• Twitter: exploit your existing network, or spend time building links with relevant peers and organisations who can further your work. The same is true for hashtags – reach a bigger audience by tapping into # and using mentions
  • Facebook: Combine all your posts with stills or a trailer of your film (that’s where that preparation of promo materials comes in handy!)
  • Ask your audience: Put yourself in the shoes of your audience, how would you find new science related content? If you aren’t sure, speak to your audience, they’ll likely give you a few pointers!

Making your video isn’t the half of it: while there is no doubt that you should concentrate your efforts on planning, shooting and editing your video, save some energy to develop a strategy which will allow you to disseminate your film work effectively. For more details on how to best achieve this, why not take a look at Stefan’s presentation?

By Laura Roberts Artal, EGU Communications Officer

This blog post is based on the presentation by Stefan Ruissen at the Short Course: Scientists must film! (SC47) which took place at the 2016 EGU General Assembly in Vienna. The full presentation can be accessed here.

Revamping the EGU blog network: call for bloggers

Revamping the EGU blog network: call for bloggers

The EGU blog network is getting a make-over! Since 2013 the network blogs have enjoyed thought-provoking and engaging contributions by Simon Redfern, Dan Schillereff and Laura Roberts, Jon Tennant, as well as Will Morgan on a range of topics: from the workings of the inner Earth, through to geomorphology, palaeontology and air quality. However, the individual circumstances of the bloggers now mean that it is no longer viable for them to regularly update their blogs. As such, it is with sadness that we announce that we are saying goodbye to Atom’s Eye on the Planet, Geology Jenga, Green Tea and Velociraptors and Polluting the Internet. From the EGU, we thank Simon, Dan, Laura, Jon and Will for contributing excellent content to the blogs and wish them the very best of luck for the future.

To complete the make-over, we’d like to find new blogs to take the place of the departing network blogs. If you are an Earth, planetary or space researcher (a PhD student, an early career scientist, or a more established one) with a passion for communicating your work, we’d like to hear from you!

We currently feature blogs in international development (Geology for Global Development), geochemistry (GeoSphere), volcanology, (VolcanincDegassing) and geopolicy (Four Degrees). We’d love to receive blog proposals from fields within the Earth, planetary and space sciences we don’t yet feature. The network aims at fostering a diverse community of geoscience bloggers, sharing accurate information about geoscientific research in a language understandable not only to fellow scientists but also to the broader public. You, as an expert in your own research area, are in a better position than we are to share recent development in your area of research.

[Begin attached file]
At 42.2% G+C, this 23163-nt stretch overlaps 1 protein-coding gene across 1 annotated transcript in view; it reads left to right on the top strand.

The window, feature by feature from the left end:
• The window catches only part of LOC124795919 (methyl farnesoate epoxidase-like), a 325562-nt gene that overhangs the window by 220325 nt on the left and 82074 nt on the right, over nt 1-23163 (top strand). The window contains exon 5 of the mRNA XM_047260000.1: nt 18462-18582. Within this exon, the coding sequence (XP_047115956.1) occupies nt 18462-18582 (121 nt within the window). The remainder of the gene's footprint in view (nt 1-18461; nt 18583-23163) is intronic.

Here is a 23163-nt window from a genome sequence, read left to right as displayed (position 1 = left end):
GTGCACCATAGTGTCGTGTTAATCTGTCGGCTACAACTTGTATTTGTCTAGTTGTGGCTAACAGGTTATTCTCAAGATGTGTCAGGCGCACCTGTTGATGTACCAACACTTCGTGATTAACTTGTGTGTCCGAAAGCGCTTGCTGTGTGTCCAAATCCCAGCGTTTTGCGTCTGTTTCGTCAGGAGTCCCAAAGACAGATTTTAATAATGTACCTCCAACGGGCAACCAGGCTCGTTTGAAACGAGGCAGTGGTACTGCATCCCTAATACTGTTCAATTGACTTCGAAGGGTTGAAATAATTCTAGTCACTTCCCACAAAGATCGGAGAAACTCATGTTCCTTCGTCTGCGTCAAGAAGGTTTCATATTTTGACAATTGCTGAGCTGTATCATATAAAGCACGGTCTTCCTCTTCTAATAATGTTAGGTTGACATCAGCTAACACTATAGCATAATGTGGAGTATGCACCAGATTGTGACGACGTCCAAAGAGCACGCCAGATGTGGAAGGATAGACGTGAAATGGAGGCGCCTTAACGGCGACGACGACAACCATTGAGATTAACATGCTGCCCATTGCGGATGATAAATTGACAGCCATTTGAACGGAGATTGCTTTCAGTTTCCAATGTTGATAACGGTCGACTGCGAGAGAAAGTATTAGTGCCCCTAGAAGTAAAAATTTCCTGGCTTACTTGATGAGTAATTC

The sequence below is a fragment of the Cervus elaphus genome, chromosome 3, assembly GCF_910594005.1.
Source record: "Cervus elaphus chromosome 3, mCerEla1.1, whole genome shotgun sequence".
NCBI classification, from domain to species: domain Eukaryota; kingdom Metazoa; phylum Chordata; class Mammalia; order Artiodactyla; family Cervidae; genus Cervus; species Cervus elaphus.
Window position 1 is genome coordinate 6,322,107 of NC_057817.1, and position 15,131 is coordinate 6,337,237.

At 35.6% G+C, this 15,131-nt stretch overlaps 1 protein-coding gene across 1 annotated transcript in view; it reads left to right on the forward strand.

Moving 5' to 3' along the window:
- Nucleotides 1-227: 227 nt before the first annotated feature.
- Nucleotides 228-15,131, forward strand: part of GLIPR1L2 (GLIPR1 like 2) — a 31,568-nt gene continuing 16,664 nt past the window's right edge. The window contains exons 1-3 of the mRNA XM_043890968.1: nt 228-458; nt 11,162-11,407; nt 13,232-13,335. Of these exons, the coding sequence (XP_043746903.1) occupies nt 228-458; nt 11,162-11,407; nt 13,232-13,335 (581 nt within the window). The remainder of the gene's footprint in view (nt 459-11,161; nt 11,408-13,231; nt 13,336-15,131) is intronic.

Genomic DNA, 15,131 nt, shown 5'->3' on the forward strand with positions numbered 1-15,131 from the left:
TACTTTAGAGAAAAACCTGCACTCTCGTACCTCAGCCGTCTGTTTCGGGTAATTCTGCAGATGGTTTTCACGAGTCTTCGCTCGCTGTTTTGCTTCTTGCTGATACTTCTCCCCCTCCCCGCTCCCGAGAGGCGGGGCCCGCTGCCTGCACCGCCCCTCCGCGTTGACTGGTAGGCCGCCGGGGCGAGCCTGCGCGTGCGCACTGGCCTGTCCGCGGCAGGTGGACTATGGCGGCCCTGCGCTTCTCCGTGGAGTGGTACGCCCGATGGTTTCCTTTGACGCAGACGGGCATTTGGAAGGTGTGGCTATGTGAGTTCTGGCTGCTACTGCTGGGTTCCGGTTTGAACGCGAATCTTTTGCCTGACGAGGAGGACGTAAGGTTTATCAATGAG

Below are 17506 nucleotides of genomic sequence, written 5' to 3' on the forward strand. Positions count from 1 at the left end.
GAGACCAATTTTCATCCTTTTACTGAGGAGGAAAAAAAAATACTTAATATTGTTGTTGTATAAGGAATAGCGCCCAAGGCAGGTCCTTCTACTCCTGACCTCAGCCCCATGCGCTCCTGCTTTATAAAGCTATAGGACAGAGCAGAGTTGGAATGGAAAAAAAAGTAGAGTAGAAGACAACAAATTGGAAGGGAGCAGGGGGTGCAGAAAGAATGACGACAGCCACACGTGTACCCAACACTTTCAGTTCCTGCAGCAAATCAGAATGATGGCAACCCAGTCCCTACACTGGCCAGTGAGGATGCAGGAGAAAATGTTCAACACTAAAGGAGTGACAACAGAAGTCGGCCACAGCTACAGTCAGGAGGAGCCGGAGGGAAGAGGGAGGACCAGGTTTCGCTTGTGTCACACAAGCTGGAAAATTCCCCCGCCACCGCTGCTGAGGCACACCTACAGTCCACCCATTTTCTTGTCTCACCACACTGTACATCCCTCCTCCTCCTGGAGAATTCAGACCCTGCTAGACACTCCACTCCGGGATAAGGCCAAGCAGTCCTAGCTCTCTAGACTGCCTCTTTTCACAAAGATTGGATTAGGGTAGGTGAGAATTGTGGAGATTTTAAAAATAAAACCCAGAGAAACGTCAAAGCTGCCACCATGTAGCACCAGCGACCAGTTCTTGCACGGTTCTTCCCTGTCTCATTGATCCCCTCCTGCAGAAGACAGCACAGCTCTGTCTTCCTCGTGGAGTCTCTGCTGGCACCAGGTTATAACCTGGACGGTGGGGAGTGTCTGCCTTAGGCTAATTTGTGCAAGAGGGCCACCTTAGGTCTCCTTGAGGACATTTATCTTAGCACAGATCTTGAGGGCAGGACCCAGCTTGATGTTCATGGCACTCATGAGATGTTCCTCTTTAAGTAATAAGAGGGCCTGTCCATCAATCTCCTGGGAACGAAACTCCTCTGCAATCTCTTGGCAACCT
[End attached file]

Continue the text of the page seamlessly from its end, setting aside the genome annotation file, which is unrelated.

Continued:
The benefits: apart from your site gaining exposure by having its posts listed on the front page of the EGU website, we will also share highlights of your work on our social media channels (Twitter, Facebook, LinkedIn, Google+, Instagram) and advertise the blog network at our General Assembly, which has over 12,000 attendees. And, of course, you’ll get to join a great community of bloggers!

With the exception of VolcanicDegassing, the network blogs are authored by early career researchers. In this call for bloggers we are particularly keen to add diversity to the network, and particularly welcome applications from more established scientists.

Having an existing blog is not a requirement for application. However, if you don’t have a blog already, we’d like you to have at least some experience of writing for a broader audience, be it as a guest blogger, or contributing to outlets such as The Conversation, for instance. In this case, let us know what you’d like your blog to be called, what topics you would cover, and link to articles you’ve published in the past.

If you’d like your blog (or blog idea) to be considered for our network, fill out this form by 8th August.

Please note that only blogs in English will be considered, as this is the EGU working language, and the language of the blog network. We particularly encourage applications from all European countries, not just English-speaking countries, but bloggers from outside Europe can also apply.

Feel free to contact the EGU Communications Officer Laura Roberts if you have any questions. In the meantime – happy blogging!

Follow

Get every new post on this blog delivered to your Inbox.

Join other followers: